Well, after our recent two-part Superbike Shootout – road and track – there was little doubt who had to win this category. The Aprilia RSV4 RR cleaned up in both venues. We hate to be so predictable, but that 180-horsepower V-Four in a chassis of the gods is just too much for the competition to overcome, again. Not that Aprilia didn’t make it better for 2017.

2017 Aprilia RSV4 RR/RF Review – First Ride

The vanilla RSV4 RR that won our test(s) got an up-and-down quickshifter and Brembo M50 calipers gripping larger 330mm discs for ’17. The upscale RSV4 RF adds the latest generation Öhlins NIX fork and TTX shock to the parts manifest, along with lighter forged wheels – but sort of blows through most budgets by jacking the price tag from $16,999 to $23k. If you can swing it, go ahead and swing, but the RR was fine by us. Both bikes received a huge electronics upgrade, including a swell new TFT instrument panel, and wait for it – cruise control.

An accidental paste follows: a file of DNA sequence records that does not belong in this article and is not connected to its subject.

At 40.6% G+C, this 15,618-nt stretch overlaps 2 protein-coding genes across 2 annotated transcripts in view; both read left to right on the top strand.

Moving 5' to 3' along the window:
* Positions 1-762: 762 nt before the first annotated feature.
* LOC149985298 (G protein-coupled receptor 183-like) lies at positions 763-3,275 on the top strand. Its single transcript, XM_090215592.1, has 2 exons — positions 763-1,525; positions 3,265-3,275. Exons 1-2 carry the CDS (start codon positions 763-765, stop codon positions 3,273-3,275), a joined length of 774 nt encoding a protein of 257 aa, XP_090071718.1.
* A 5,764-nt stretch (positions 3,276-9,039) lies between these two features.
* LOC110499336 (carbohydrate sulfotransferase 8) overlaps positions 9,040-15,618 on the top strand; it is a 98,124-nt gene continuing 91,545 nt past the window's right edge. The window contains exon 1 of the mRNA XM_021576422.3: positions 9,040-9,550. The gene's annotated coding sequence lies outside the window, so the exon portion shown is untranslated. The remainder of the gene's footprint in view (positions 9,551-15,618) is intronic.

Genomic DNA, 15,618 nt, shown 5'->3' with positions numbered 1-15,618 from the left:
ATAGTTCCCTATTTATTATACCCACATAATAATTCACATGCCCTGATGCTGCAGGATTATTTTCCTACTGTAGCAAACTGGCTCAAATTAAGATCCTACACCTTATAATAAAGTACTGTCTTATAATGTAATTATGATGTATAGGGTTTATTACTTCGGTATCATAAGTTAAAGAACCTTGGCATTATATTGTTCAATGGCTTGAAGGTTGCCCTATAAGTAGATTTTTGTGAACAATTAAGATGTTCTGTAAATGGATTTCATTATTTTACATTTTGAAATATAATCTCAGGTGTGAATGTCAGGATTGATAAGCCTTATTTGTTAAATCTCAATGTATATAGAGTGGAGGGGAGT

“It’s phenomenal that you can get a magical piece of Italian exotica like this for less than the price Honda charges for its CBR with the optional auto-blipping quickshifter,” said EiC Duke after ripping around Auto Club Speedway in our shootout. “Not only is the ’Priller far more exotic, it also boasts Cornering ABS, independent wheelie control and on-the-fly-adjustable traction control by dedicated finger/thumb toggles. Oh, and let’s not forget that mellifluous V-Four soundtrack that Honda probably wishes it could match like it could back in the glorious VFR days.”

These Italian V-Fours are bigly winning, and so is anybody fortunate enough to wrap their giblets around one. Bellissima!